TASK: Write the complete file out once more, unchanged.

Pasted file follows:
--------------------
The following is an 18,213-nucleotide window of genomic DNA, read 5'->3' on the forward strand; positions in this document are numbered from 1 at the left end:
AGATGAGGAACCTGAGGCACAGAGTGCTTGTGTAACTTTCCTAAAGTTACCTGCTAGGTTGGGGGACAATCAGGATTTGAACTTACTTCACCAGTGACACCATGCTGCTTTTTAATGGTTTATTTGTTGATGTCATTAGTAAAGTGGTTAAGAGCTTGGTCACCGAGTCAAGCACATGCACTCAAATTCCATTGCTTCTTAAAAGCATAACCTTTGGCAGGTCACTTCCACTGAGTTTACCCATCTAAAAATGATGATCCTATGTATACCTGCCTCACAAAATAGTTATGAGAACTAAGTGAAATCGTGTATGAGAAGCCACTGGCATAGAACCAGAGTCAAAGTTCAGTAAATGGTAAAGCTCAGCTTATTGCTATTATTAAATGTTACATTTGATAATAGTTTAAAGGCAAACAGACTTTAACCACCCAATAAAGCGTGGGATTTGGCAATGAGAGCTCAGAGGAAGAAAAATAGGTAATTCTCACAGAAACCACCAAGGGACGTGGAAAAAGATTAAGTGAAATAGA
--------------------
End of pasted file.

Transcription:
The following is an 18,213-nucleotide window of genomic DNA, read 5'->3' on the forward strand; positions in this document are numbered from 1 at the left end:
AGATGAGGAACCTGAGGCACAGAGTGCTTGTGTAACTTTCCTAAAGTTACCTGCTAGGTTGGGGGACAATCAGGATTTGAACTTACTTCACCAGTGACACCATGCTGCTTTTTAATGGTTTATTTGTTGATGTCATTAGTAAAGTGGTTAAGAGCTTGGTCACCGAGTCAAGCACATGCACTCAAATTCCATTGCTTCTTAAAAGCATAACCTTTGGCAGGTCACTTCCACTGAGTTTACCCATCTAAAAATGATGATCCTATGTATACCTGCCTCACAAAATAGTTATGAGAACTAAGTGAAATCGTGTATGAGAAGCCACTGGCATAGAACCAGAGTCAAAGTTCAGTAAATGGTAAAGCTCAGCTTATTGCTATTATTAAATGTTACATTTGATAATAGTTTAAAGGCAAACAGACTTTAACCACCCAATAAAGCGTGGGATTTGGCAATGAGAGCTCAGAGGAAGAAAAATAGGTAATTCTCACAGAAACCACCAAGGGACGTGGAAAAAGATTAAGTGAAATAGA